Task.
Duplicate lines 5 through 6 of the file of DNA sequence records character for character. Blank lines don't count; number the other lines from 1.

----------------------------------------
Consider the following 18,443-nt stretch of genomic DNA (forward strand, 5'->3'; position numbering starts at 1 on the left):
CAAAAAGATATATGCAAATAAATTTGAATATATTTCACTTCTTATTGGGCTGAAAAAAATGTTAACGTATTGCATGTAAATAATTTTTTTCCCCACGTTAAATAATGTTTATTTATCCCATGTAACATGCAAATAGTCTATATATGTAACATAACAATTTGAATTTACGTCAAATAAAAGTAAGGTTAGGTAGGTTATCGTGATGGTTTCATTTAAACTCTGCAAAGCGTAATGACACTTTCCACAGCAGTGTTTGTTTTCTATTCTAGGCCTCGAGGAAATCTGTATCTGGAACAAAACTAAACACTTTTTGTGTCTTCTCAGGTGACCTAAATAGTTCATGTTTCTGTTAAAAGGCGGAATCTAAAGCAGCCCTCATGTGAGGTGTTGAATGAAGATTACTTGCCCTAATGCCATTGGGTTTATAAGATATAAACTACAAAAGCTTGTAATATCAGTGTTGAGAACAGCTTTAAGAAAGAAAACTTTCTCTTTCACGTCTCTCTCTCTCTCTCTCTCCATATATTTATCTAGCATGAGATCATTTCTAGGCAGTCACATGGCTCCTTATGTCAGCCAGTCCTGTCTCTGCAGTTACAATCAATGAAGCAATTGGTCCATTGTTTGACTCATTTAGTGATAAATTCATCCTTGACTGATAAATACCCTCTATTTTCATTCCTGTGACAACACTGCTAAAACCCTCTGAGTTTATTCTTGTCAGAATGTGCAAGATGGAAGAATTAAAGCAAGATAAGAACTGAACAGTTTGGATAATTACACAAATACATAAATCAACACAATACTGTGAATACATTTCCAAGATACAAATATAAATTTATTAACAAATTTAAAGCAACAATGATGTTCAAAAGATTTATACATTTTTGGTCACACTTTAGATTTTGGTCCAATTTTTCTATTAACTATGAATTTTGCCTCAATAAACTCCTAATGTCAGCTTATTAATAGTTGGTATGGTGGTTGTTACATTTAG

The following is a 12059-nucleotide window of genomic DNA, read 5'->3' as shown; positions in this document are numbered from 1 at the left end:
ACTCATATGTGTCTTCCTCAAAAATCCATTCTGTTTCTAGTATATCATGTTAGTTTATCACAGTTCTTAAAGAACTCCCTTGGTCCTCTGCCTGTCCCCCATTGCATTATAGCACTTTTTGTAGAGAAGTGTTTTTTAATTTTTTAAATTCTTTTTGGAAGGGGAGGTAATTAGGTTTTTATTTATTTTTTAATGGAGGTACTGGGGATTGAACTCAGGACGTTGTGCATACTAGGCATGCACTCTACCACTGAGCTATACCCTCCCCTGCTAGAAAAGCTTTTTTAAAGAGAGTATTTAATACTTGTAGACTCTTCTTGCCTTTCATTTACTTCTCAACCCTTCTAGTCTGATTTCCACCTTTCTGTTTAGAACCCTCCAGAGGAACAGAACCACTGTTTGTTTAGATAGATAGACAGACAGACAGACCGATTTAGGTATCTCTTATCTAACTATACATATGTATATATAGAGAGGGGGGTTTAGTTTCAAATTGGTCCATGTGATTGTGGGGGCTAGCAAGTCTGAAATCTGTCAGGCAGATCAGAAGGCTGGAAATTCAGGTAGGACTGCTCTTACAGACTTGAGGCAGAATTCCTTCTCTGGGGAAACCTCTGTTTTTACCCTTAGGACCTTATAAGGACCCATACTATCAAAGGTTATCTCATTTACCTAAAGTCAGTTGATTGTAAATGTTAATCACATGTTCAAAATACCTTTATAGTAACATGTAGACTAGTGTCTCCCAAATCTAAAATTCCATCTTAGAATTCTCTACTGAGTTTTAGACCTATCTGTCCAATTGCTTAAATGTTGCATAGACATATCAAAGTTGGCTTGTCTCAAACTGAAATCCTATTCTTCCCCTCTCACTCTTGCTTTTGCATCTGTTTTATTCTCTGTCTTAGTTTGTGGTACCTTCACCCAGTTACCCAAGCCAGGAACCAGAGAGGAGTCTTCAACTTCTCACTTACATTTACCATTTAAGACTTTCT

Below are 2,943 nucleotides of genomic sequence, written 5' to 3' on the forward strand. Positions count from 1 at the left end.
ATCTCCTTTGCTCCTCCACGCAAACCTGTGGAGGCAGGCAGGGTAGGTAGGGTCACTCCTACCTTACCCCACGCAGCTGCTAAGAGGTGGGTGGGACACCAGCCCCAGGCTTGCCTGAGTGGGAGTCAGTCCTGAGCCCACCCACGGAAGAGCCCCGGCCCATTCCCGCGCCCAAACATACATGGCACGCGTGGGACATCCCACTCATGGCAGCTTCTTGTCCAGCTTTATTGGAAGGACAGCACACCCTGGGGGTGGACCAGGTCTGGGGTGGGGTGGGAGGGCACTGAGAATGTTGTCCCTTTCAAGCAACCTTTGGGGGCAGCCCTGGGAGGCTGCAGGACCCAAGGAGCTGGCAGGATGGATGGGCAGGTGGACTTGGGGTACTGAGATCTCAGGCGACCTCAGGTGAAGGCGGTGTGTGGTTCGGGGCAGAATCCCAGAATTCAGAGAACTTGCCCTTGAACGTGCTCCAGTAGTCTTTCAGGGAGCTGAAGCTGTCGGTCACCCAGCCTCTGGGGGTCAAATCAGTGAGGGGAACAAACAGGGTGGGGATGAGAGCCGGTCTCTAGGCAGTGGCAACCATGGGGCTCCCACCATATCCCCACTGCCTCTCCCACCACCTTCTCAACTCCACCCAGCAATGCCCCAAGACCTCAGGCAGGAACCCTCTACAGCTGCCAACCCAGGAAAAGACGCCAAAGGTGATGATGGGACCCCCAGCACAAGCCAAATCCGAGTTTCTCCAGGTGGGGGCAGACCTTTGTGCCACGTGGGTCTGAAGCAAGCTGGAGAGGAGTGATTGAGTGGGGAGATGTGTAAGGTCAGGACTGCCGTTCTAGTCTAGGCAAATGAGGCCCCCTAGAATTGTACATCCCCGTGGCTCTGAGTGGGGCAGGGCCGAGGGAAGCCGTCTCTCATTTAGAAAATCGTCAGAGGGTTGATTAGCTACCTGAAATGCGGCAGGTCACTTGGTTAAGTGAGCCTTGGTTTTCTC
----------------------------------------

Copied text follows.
Below are 2,943 nucleotides of genomic sequence, written 5' to 3' on the forward strand. Positions count from 1 at the left end.
ATCTCCTTTGCTCCTCCACGCAAACCTGTGGAGGCAGGCAGGGTAGGTAGGGTCACTCCTACCTTACCCCACGCAGCTGCTAAGAGGTGGGTGGGACACCAGCCCCAGGCTTGCCTGAGTGGGAGTCAGTCCTGAGCCCACCCACGGAAGAGCCCCGGCCCATTCCCGCGCCCAAACATACATGGCACGCGTGGGACATCCCACTCATGGCAGCTTCTTGTCCAGCTTTATTGGAAGGACAGCACACCCTGGGGGTGGACCAGGTCTGGGGTGGGGTGGGAGGGCACTGAGAATGTTGTCCCTTTCAAGCAACCTTTGGGGGCAGCCCTGGGAGGCTGCAGGACCCAAGGAGCTGGCAGGATGGATGGGCAGGTGGACTTGGGGTACTGAGATCTCAGGCGACCTCAGGTGAAGGCGGTGTGTGGTTCGGGGCAGAATCCCAGAATTCAGAGAACTTGCCCTTGAACGTGCTCCAGTAGTCTTTCAGGGAGCTGAAGCTGTCGGTCACCCAGCCTCTGGGGGTCAAATCAGTGAGGGGAACAAACAGGGTGGGGATGAGAGCCGGTCTCTAGGCAGTGGCAACCATGGGGCTCCCACCATATCCCCACTGCCTCTCCCACCACCTTCTCAACTCCACCCAGCAATGCCCCAAGACCTCAGGCAGGAACCCTCTACAGCTGCCAACCCAGGAAAAGACGCCAAAGGTGATGATGGGACCCCCAGCACAAGCCAAATCCGAGTTTCTCCAGGTGGGGGCAGACCTTTGTGCCACGTGGGTCTGAAGCAAGCTGGAGAGGAGTGATTGAGTGGGGAGATGTGTAAGGTCAGGACTGCCGTTCTAGTCTAGGCAAATGAGGCCCCCTAGAATTGTACATCCCCGTGGCTCTGAGTGGGGCAGGGCCGAGGGAAGCCGTCTCTCATTTAGAAAATCGTCAGAGGGTTGATTAGCTACCTGAAATGCGGCAGGTCACTTGGTTAAGTGAGCCTTGGTTTTCTC